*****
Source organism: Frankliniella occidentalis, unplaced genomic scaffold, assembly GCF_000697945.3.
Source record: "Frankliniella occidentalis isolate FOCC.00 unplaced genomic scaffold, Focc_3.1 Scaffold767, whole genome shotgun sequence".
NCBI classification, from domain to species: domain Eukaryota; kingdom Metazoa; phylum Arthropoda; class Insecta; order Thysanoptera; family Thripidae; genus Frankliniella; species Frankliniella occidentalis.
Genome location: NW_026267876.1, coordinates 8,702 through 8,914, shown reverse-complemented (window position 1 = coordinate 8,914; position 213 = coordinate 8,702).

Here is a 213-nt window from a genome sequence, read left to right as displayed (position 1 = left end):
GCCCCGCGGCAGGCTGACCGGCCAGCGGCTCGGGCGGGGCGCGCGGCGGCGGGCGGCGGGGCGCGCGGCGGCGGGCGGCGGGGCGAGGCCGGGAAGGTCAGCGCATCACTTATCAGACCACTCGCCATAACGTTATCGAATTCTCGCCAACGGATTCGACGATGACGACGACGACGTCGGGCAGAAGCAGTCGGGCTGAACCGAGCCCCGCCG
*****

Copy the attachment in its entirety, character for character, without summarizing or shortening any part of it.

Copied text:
Source organism: Frankliniella occidentalis, unplaced genomic scaffold, assembly GCF_000697945.3.
Source record: "Frankliniella occidentalis isolate FOCC.00 unplaced genomic scaffold, Focc_3.1 Scaffold767, whole genome shotgun sequence".
NCBI classification, from domain to species: domain Eukaryota; kingdom Metazoa; phylum Arthropoda; class Insecta; order Thysanoptera; family Thripidae; genus Frankliniella; species Frankliniella occidentalis.
Genome location: NW_026267876.1, coordinates 8,702 through 8,914, shown reverse-complemented (window position 1 = coordinate 8,914; position 213 = coordinate 8,702).

Here is a 213-nt window from a genome sequence, read left to right as displayed (position 1 = left end):
GCCCCGCGGCAGGCTGACCGGCCAGCGGCTCGGGCGGGGCGCGCGGCGGCGGGCGGCGGGGCGCGCGGCGGCGGGCGGCGGGGCGAGGCCGGGAAGGTCAGCGCATCACTTATCAGACCACTCGCCATAACGTTATCGAATTCTCGCCAACGGATTCGACGATGACGACGACGACGTCGGGCAGAAGCAGTCGGGCTGAACCGAGCCCCGCCG